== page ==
BREAK MY BODY LIBERATE MY SOUL is a 1 hour performance featuring a 20 channel Frankenstein video organism that has taken over the abandoned R&D Pub in the Stata Center at MIT. The majority of the technology used in the installation is Ewaste collected from the loading docks in the basement of Stata as well as other campus dumpsters or obsolete equipment borrowed from the Theater Arts tech closet.
The old, broken, discarded guts of MIT that have been abandoned in dumpsters and dusty closet corners amidst the rapid development of advanced technology are salvaged, stripped down, and sutured together into a delicate system. Glass tanks are suspended from 20ft above ground containing the insides of CRT TVs as well as liquids and wires, numerous digital monitors are scattered around the room, and a tangled network of cables, wires, and tubes circulate water, power, air, and signal throughout the space. The organism is sprawled across the pub, manifesting itself through the 20 screens that act as windows to its soul.
There is one right way for a machine to work, but everything breaks in its own way. Each piece of hardware and every algorithm it runs has a character that is exposed in its flaws. In an error, a machine opens up an exclusive side of itself to you. It is an open wound out of which technology flows raw and free, no longer confined in its manufacturer’s definition of utility. Sometimes it drips like a leaky faucet. Other times it is an overflowing stream that gushes through the cracks and drowns you in the unexpected colors of its full potential. This work is my attempt to serve as an acolyte for the machine’s catharsis born out of failure.
In practice this is ungraceful. It has been a perpetual cycle of wrangling, wrestling, and fighting through mysterious breaking, crashing, taking apart, fixing, giving up on equipment, having an existential crisis when my computer died, trusting, believing, and giving a piece of trash one more shot. Through reconfiguring the organism’s wirings, hydrating it by filling in and draining tanks, and letting its disembodied voice inhabit my body through my speech, I hope to choreograph the divine intervention of error into this world. It’s never guaranteed, but with a combination of labor and luck, all brokenness can be in tune.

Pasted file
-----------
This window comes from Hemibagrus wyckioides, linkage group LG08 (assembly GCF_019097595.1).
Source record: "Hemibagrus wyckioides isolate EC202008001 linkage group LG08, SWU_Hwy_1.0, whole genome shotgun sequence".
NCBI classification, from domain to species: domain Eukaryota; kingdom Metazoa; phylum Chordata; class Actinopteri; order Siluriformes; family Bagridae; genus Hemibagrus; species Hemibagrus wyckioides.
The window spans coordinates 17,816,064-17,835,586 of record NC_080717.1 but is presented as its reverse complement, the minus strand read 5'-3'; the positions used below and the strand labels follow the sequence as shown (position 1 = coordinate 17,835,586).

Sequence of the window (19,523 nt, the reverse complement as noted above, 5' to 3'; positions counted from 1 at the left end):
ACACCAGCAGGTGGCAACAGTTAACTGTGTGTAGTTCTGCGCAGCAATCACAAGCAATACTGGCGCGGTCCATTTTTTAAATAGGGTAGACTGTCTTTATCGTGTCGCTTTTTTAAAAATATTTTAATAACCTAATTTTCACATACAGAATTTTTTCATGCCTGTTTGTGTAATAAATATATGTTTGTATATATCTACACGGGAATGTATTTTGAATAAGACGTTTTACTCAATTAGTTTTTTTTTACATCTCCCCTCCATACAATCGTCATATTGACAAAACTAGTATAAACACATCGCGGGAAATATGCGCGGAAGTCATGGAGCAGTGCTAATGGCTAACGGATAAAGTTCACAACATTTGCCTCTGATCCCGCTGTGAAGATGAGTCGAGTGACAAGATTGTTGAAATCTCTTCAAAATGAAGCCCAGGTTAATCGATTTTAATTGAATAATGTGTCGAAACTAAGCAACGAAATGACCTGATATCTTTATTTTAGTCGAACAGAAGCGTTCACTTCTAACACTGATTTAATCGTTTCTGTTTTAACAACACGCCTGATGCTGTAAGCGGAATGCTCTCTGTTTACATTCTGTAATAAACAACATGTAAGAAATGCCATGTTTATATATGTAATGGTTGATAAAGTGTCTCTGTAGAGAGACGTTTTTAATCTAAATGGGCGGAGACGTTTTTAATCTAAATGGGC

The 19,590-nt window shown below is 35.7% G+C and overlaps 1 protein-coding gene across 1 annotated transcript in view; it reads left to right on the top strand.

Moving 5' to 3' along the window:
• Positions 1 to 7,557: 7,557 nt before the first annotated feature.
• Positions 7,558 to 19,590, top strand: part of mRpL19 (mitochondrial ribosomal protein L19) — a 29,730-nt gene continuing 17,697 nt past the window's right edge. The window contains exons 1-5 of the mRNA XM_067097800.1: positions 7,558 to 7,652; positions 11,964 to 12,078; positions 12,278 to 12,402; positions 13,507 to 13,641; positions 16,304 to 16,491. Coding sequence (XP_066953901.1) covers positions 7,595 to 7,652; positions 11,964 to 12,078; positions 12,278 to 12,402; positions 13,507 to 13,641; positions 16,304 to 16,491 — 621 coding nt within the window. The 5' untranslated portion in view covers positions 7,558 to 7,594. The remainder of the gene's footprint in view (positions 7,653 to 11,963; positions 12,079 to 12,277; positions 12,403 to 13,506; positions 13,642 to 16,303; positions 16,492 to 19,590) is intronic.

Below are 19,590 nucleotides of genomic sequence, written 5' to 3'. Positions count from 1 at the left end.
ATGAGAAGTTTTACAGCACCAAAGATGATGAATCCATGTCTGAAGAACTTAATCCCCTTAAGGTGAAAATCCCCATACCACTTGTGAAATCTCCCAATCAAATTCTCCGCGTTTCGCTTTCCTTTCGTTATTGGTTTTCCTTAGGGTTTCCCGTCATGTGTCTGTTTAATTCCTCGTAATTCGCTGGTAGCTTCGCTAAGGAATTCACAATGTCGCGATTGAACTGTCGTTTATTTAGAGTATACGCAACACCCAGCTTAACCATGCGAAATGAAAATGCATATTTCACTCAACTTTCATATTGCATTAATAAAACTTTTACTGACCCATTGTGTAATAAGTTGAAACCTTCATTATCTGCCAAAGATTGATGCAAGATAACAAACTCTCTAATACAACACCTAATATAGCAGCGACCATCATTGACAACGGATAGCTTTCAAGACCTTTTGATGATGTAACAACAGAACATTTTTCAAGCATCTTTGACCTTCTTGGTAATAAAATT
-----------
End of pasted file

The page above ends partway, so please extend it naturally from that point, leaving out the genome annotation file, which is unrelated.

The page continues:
From making a 20 channel video installation out of mostly trash, to having an abandoned Frank Gehry pub at the heart of a leading CS AI research lab as my studio for a year, to getting safety approval to suspend glass tanks containing high voltage electronics and liquids, absolutely no part of this really makes sense - just like a split second flash of malfunctioning pixels on a screen. But it doesn’t have to make sense to mean something. Noise to one, may be to another, a desperate attempt for communication and connection.
Thank you Josh Higgason for getting my TVs to fly, for sharing all of your weird old video gear with me, and for telling me that the crazy thing I want to do is totally doable and then helping me make it happen no matter what. Thank you MTA for letting me borrow equipment. Thank you Mark Hayes and Heather Ryall from MIT Dining for trusting me and providing me with this space. Thank you Alan Molin for being our project liaison with Campus Construction and for helping me work with administration throughout the installation process. Thank you Joe MacLeod, Kyle McGovern, Alec Casavant, and all involved from EHS for ensuring the safety of this project (and for the TV donations from Joe). Thank you to all others involved from Campus Construction, Campus Planning, and Facilities. Thank you Colin Simson from Odeh Engineers for reviewing the structural safety of the installation. Thank you Council of Arts at MIT for funding another one of my projects. Thank you Blue for helping me collect e-waste from the loading docks. Thank you to my strong friends Bolzan, Abe Montes, Artem Laptiev, and Bryan Sperry for being strong. Thank you Mei Kanamoto for beautifully destroying my MIT shirt. Thank you Luke Igel for The Thinking Machine footage. Thank you Yoshi Saito for filming interview footage and documentation. Thank you to the people of Stata who I interviewed, spied on, and who have been peeking and observing for the past months. Thank you to all my friends for letting me disappear and become a hermit in my pub for a semester and for believing in me.
Boston Art Review
input mess - Grischa Lichtenberger, Store Check - Oval, Comfortable - H.E.R, Meditation - Oval, Modular Mix - Air, Burnin’ - Daft Punk, Wake Up Wake Up - Lullatone, Moanin - Charles Mingus